Make an Antler Coat Rack

Upcycling doesn’t have to be limited to just painting and sanding old furniture. You can also follow trends and create the season’s must-have items. We have been inundated with antlers and hunting artefacts recently so why not produce some made from reclaimed materials? Once waxed, the natural grain of scaffold boards even resembles the tones and finish of antlers! And the brushed aluminium of the scaffold join gives an industrial edge to the hunting-lodge vibe.

This step-by-step course shows you how to upcycle materials to make an antler coat rack.

Part of our 24 Days of Advent collection, inspiring ideas for the holiday season.

This project has been taken from Max McCurdo's book Upcycling: 20 Projects Made from Reclaimed Materials with kind permission of Quarto.

Level: For this project you must know how to use a jigsaw to cut shapes

Photography: Simon Brown

Your Instructor

Max McMurdo
Max McMurdo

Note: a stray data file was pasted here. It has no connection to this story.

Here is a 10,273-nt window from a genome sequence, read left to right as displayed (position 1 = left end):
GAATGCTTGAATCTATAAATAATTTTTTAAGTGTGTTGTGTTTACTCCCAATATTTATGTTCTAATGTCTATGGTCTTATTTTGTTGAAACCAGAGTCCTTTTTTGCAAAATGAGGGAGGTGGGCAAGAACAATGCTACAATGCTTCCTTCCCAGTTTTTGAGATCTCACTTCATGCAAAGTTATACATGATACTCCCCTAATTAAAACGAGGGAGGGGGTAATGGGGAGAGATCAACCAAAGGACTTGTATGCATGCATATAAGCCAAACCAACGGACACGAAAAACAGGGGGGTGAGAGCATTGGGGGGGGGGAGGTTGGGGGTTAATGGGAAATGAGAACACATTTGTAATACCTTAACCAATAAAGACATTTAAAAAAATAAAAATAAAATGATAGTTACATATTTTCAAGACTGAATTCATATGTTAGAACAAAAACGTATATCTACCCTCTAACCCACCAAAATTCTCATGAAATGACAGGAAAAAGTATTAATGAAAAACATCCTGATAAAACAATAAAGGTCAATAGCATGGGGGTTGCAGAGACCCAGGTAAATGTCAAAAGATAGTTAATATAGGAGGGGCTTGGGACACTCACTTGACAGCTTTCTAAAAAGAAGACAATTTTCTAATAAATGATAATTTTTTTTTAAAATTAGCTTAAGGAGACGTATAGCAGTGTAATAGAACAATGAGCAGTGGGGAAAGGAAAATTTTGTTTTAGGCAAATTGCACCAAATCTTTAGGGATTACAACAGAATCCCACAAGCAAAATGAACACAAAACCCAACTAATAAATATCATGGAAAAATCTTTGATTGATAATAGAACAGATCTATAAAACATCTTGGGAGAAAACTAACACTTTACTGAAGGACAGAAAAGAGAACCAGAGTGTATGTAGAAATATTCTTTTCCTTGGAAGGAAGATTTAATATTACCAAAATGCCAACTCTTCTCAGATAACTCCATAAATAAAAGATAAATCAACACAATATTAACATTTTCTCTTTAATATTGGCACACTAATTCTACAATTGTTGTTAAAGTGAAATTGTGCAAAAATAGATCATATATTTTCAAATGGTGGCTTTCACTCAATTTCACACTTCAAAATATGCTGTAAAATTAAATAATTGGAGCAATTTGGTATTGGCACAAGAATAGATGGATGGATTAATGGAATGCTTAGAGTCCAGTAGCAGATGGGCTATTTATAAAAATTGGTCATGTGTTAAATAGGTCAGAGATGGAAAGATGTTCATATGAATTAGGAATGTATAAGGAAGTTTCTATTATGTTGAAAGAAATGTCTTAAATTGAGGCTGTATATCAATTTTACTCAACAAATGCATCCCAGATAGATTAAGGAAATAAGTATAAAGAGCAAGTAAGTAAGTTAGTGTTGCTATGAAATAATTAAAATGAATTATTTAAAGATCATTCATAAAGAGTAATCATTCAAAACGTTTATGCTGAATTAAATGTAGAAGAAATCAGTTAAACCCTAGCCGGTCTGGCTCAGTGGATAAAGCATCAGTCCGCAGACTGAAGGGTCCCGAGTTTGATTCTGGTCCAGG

Max McMurdo officially started his career turning junk into treasure as a child crafting washing up liquid bottles into spaceships! After graduating from Bournemouth University with a 2:1 in Product Design and Visualisation in 2000, Max fulfilled his boyhood dream and became a car designer in Cologne, Germany. In 2003 he established his business reestore ltd with the aim to design and create a range of upcycled furniture and accessories from objects destined for landfill. By 2007, reestore had won several design awards and featured in many galleries and exhibitions and Max decided to pitch it to BBC's Dragons Den for investment. After a successful pitch, he left with investment from Deborah Meaden and Theo Paphitis. With their input reestore grew from a hobby fuelled by passion to one of the UK's most respected and renowned designers and manufacturers of upcycled products. Reestore now has a client list that includes The Body Shop and has completed several installations for Google's head offices globally. In 2014 the company won gold at the Chelsea Flower show with Kate Gould Gardens. Max is also a TV presenter; after two series of George Clarke's Amazing Spaces, Fill Your House For Free and Channel 4's summer hit Shed of the Year he is now the go-to presenter for product design and repurposing.

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